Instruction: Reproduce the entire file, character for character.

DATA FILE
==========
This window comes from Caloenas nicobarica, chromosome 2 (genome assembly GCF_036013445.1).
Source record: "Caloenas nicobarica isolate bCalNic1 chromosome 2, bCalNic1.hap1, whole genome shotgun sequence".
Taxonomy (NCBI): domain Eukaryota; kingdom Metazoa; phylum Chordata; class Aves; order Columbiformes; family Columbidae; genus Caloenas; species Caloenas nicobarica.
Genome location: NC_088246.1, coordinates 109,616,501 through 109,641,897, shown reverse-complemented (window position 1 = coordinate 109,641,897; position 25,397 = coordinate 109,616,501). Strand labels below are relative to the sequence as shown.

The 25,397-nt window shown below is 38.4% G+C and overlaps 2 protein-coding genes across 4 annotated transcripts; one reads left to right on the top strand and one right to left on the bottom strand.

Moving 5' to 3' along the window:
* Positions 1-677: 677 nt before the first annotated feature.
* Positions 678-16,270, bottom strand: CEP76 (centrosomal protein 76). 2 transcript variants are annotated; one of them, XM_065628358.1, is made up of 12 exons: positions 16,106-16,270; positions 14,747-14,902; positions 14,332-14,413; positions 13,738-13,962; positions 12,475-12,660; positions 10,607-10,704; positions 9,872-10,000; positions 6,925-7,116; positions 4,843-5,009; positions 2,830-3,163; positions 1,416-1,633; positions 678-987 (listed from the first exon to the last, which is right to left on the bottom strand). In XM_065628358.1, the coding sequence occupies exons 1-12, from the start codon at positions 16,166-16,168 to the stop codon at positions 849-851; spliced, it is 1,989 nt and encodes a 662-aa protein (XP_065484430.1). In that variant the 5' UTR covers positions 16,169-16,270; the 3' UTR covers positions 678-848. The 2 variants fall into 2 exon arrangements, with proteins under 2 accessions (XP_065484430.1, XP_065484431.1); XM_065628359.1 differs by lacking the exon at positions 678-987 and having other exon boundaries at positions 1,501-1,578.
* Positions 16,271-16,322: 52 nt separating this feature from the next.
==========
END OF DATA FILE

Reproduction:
This window comes from Caloenas nicobarica, chromosome 2 (genome assembly GCF_036013445.1).
Source record: "Caloenas nicobarica isolate bCalNic1 chromosome 2, bCalNic1.hap1, whole genome shotgun sequence".
Taxonomy (NCBI): domain Eukaryota; kingdom Metazoa; phylum Chordata; class Aves; order Columbiformes; family Columbidae; genus Caloenas; species Caloenas nicobarica.
Genome location: NC_088246.1, coordinates 109,616,501 through 109,641,897, shown reverse-complemented (window position 1 = coordinate 109,641,897; position 25,397 = coordinate 109,616,501). Strand labels below are relative to the sequence as shown.

The 25,397-nt window shown below is 38.4% G+C and overlaps 2 protein-coding genes across 4 annotated transcripts; one reads left to right on the top strand and one right to left on the bottom strand.

Moving 5' to 3' along the window:
* Positions 1-677: 677 nt before the first annotated feature.
* Positions 678-16,270, bottom strand: CEP76 (centrosomal protein 76). 2 transcript variants are annotated; one of them, XM_065628358.1, is made up of 12 exons: positions 16,106-16,270; positions 14,747-14,902; positions 14,332-14,413; positions 13,738-13,962; positions 12,475-12,660; positions 10,607-10,704; positions 9,872-10,000; positions 6,925-7,116; positions 4,843-5,009; positions 2,830-3,163; positions 1,416-1,633; positions 678-987 (listed from the first exon to the last, which is right to left on the bottom strand). In XM_065628358.1, the coding sequence occupies exons 1-12, from the start codon at positions 16,166-16,168 to the stop codon at positions 849-851; spliced, it is 1,989 nt and encodes a 662-aa protein (XP_065484430.1). In that variant the 5' UTR covers positions 16,169-16,270; the 3' UTR covers positions 678-848. The 2 variants fall into 2 exon arrangements, with proteins under 2 accessions (XP_065484430.1, XP_065484431.1); XM_065628359.1 differs by lacking the exon at positions 678-987 and having other exon boundaries at positions 1,501-1,578.
* Positions 16,271-16,322: 52 nt separating this feature from the next.